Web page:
His books include Travels with the Fish (Harper Collins, 1999) and the novel, Book of Answers.
In this email interview, C. Y. Gopinath talks about his writing.
When did you start writing?
44 years ago. I was twelve, living in Delhi, and I wrote a James Bond spoof for a national youth magazine called JS. After college, I went to work for JS as a traveling reporter, won a national award at 19 for Best Indian Journalist under 35. I’ve been writing since then, but journalistically. Fiction is a new bend in my road.
I never really thought I’d be a novelist, although I’ve toyed with the seed of the idea of my first book for nearly 20 years -- a man who doesn’t want to make the world a better place, just wants to be left alone.
Here’s how I got yanked into novel writing, by a young man I’d never met: In 1998, a collection of my travel writing was published in India by Harper Collins, and enjoyed critical acclaim as well as some moderate sales. In 2004, the copyright reverted to me, and thinking that the book had a little more life in it than 2,000 copies, I sent a chapter out to some 700 American literary agents. No one bit, of course, though a few were kind enough to murmur words of encouragement.
But one day in 2005, I received mail, and then a call, from a young literary agent called Nathan Bransford, to whom someone had forwarded my chapter. He’d liked it, and wondered if I had any plans to write fiction. I’d just come out of angioplasty and was feeling quite fragile those days.
I told him I probably could not write fiction, but over some weeks, Nathan persuaded me to try. That’s really how I wrote this opus. Nothing like someone who believes in you to put some wind in your sails.
How would you describe your writing?
They say an author’s first book is autobiographical.
To the extent that I have woven together themes and melodies that have been part of my life, it is autobiographical. But this book, to me, uses social satire to lay bare the absurdity of where we, as a species, have brought this planet and ourselves.
Through the eyes of a man who’s trying his best not to get involved in the madness, we see how ridiculous we’ve become.
Who is your target audience?
Your question presupposes a rational process that wasn’t really there. I’m more of the tell-a-joke-and-see-who-laughs school.
I know that my parody will resonate with a certain kind of person, both in India and outside.
As a writer, though, I am focused on my words, not on my readers.
Who influenced you most?
If you mean which writers have influenced me, that is a difficult question, because one is always watched by a panel of one’s muses. In my case, it’s [Vladimir] Nabokov, John le Carré, and Gerald Durrell, as unlikely a chamber orchestra as you could put together.
If you meant which human being has influenced me the most in this writing, I’d say without hesitation that it’s this 27-year-old literary agent whom I’d never met and who, for some reason, devoted sizable chunks of his time and persuasive powers on a remote writer. He really kept the faith for me till I began to feel it.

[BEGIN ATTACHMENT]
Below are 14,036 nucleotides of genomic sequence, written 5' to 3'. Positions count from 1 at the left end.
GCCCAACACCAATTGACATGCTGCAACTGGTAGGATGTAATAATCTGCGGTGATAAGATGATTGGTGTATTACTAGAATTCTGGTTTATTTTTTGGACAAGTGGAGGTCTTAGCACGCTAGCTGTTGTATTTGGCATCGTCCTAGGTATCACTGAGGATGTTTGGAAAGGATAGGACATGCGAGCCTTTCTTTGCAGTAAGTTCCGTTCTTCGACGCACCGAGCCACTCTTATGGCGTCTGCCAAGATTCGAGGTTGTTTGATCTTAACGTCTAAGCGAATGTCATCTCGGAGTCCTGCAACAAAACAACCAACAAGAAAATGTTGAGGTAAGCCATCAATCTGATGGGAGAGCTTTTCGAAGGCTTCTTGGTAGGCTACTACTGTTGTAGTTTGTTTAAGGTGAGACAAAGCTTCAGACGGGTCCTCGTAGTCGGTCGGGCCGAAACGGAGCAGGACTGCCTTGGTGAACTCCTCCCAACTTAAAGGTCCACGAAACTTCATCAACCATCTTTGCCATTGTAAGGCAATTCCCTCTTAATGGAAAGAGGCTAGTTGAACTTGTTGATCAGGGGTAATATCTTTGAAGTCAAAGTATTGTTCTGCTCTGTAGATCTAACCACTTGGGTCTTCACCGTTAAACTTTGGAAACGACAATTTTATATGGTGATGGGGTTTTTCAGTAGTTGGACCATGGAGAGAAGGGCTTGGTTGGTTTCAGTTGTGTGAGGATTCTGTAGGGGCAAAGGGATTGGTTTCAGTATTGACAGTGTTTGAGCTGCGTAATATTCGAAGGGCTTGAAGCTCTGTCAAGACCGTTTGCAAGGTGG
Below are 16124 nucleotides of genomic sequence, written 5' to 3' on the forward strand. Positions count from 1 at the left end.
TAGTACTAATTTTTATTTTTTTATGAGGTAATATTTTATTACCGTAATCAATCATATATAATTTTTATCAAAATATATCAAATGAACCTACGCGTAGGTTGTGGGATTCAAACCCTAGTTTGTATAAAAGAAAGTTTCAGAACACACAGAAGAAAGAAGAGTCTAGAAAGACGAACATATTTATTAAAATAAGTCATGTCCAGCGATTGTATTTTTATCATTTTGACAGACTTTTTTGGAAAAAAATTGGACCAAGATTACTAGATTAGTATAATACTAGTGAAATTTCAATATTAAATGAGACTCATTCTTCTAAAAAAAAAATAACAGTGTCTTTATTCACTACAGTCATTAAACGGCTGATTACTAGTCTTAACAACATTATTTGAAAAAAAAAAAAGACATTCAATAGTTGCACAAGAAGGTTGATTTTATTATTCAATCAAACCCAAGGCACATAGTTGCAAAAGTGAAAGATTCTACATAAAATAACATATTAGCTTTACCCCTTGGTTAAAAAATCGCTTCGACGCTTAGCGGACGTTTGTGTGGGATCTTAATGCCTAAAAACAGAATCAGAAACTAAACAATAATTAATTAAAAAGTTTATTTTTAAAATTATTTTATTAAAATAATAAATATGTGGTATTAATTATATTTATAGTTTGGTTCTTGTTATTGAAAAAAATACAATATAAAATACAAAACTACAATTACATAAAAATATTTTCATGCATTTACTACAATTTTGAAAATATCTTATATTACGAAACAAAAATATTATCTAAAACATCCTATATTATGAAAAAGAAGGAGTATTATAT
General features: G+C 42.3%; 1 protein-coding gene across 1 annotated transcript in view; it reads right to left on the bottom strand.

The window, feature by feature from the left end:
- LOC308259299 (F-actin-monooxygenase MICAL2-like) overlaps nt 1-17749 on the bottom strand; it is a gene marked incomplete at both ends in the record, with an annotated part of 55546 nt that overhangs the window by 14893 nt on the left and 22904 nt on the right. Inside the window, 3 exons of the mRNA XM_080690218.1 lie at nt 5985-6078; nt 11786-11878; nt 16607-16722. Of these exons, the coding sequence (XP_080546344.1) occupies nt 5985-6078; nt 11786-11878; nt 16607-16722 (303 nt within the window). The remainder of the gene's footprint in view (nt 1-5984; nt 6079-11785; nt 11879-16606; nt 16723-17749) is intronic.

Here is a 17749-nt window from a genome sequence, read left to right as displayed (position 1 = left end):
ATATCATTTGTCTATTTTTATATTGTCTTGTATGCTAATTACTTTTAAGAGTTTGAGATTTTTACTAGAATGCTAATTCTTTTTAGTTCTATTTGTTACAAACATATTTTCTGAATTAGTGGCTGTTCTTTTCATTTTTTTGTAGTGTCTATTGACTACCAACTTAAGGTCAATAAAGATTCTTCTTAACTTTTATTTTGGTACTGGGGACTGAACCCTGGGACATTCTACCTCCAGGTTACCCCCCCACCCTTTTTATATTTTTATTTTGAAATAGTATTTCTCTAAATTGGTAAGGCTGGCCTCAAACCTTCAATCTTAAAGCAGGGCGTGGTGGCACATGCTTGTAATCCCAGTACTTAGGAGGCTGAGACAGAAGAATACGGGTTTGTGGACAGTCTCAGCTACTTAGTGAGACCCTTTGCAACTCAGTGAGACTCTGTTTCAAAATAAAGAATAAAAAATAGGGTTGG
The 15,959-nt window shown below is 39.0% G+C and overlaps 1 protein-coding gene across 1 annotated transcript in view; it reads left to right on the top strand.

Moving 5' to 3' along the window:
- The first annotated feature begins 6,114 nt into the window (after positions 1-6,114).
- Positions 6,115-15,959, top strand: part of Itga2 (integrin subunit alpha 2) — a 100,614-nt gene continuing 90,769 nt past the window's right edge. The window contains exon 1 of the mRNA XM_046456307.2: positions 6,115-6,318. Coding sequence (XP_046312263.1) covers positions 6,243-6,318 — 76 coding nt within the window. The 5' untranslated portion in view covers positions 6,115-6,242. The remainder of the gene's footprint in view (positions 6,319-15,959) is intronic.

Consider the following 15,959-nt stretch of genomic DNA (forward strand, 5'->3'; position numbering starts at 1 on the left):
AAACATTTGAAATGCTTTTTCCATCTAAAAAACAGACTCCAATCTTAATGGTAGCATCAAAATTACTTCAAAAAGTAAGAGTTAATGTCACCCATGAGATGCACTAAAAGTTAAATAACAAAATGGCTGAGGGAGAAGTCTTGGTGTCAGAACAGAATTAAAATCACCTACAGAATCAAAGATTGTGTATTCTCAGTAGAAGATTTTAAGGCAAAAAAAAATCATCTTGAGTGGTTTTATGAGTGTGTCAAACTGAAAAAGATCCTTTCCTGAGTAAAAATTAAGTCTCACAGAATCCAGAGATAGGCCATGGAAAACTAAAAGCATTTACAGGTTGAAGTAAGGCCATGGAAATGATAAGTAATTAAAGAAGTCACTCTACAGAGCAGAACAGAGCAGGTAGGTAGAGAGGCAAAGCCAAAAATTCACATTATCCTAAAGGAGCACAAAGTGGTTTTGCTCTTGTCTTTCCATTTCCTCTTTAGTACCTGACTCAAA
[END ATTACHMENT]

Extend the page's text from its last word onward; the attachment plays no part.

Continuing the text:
How have your personal experiences influenced your writing?
The dominant themes in the Book of Answers have of course emerged from my work and life. For example, the importance of questions has somehow been a recurring theme, one that has acquired increasing depth and meaning over the years.
When much younger, I used to write a satirical column in India called Dr Q, who was this hot-air scholar of false erudition. The questions were made up mostly, but the poker-faced answers, both technical and profound, were entirely made up.
In my work in development in Kenya, questions took on greater value and we developed several tools and processes to deepen the quality of people’s enquiry. I developed a framework called the Continuum of Enquiry, which suggested how people’s questions and information needs change as their sense of proximity to HIV increases.
It seems somehow climactic and fitting that my first fiction work is about a sealed book with answers to all the world’s important questions.
Do you write everyday?
Writing the Book of Answers has been a great discovery for me of how language, memory, imagination and meaning interact.
I write often but it has not been a daily discipline. Let’s say my work permits me to write in stolen packets of time -- in transit lounges, late at night at home, in taxis, and so on.
I separate writing time from thinking time, and have noticed that my characters and storylines develop most energetically when I am walking, something I do every day. The characters then seem to take on a life of their own -- they walk, they talk, they interact, say unexpected things to each other, and suggest developments.
It’s a strange feelings, to be an onlooker while my own characters tell me where to take their story.
The sessions have become easier over the three years the story took to develop.
It took me a long time to find my writer’s voice, perhaps most of two years. But once I found it, the story and the details began to flow.
Story-telling is a fractal process -- the level of details one needs seems not to be different whether you are looking at a chapter or a paragraph -- or even a sentence. That has been a wonderful thing to realize.
How many books have you written so far?
My only other book, published in 1997 by HarperCollins India, is called Travels with the Fish. It is a tongue-in-cheek travelogue of my mishaps and discoveries in diverse countries all over the world, as narrated to the Fish, a skeptical armchair traveler whose main knowledge of the world comes from the National Geographic.
What is your latest book about?
The Book of Answers took me just about exactly three years to write, starting around March 2005. It’s my first fiction work, but its provenance goes back deep into my life and my work and thought.